Also included in the target group are:

  • Selected temporary residents (prospective marriage, provisional spouse, provisional partner, provisional interdependency visa holders and their dependants) in rural and regional areas who have arrived in the last five years and who have low English proficiency.
  • Newly arrived communities that require assistance to develop their ability to organise, plan and advocate for services to meet their own needs and are still receiving significant numbers of new arrivals.

Other provisional or temporary visa holders who are not eligible for Settlement grants services include:

  • Temporary entrants, such as skilled entrants or students who enter Australia for a specific and time-limited purpose and are expected to be supported by their sponsors or make their own provision for employment, accommodation, access to health and other services while they are temporarily in Australia.

More information about the settlement services provided through Settlement grants is available on our website.
See: Fact Sheet 92 – Settlement grants

Details of Settlement grants projects currently funded throughout Australia is available on our website.
See: Settlement grants

Details about settlement service providers are also available through an interactive map.
See: Settlement Services Locator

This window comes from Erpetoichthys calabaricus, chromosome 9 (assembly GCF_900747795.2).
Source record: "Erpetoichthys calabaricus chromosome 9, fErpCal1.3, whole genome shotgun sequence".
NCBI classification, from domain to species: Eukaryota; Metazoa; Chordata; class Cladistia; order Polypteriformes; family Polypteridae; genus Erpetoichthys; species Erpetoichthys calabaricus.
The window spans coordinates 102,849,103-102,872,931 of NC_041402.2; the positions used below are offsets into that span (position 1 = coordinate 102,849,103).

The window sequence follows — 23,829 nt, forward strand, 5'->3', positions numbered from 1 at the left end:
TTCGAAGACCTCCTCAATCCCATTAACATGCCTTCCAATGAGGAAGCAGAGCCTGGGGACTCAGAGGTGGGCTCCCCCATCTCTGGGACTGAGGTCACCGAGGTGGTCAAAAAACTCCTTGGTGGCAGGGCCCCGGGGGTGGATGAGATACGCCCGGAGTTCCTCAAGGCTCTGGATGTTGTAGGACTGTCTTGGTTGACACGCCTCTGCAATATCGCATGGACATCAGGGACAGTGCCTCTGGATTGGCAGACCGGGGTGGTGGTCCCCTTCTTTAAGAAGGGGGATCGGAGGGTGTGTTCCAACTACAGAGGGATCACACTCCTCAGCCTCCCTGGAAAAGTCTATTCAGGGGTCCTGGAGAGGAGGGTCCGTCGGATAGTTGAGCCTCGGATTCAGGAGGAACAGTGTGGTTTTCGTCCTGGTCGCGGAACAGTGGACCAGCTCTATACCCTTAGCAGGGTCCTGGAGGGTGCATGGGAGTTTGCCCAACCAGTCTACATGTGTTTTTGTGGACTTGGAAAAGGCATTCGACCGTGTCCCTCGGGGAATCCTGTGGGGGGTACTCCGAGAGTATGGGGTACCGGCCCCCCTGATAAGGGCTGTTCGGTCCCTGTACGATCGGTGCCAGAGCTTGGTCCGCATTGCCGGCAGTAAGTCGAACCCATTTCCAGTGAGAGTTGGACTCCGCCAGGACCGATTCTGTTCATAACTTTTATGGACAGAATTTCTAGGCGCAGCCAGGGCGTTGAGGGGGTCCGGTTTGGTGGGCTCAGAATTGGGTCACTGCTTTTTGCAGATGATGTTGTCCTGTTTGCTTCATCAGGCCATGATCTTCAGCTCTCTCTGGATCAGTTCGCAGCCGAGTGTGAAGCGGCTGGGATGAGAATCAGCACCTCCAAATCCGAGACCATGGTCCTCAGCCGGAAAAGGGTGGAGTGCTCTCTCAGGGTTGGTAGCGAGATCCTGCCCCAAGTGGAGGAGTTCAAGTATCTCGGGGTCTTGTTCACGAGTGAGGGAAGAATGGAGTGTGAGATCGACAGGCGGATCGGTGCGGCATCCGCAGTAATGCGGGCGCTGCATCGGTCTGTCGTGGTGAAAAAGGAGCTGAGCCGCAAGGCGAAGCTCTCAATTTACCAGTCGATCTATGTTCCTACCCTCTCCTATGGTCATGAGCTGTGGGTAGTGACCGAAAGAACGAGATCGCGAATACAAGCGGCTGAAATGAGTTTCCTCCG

Humanitarian Settlement Services programme

The Humanitarian Settlement Services (HSS) programme provides early practical support to humanitarian entrants on arrival and throughout their initial settlement period. The HSS programme endeavours to strengthen the ability of humanitarian entrants to participate in the economic and social life of Australia and to equip individuals with the skills and knowledge to independently access services beyond the initial settlement period.

HSS providers work with clients to assess and identify their needs and deliver a tailored package of services to meet those needs. Services under the programme are generally provided for the first six to 12 months after a client's arrival.

Clients holding the following visas are eligible for HSS support based on their individual needs:

  • Refugee category (subclass 200, 201, 203 and 204) visas
  • Global Special Humanitarian (subclass 202) visa.

From 30 August 2013, two groups of asylum seekers who are granted Protection visas will no longer be eligible for services under the HSS programme. These groups are:

  • Illegal Maritime Arrivals who lived in the community on a Bridging visa E or who resided in community detention, aside from unaccompanied minors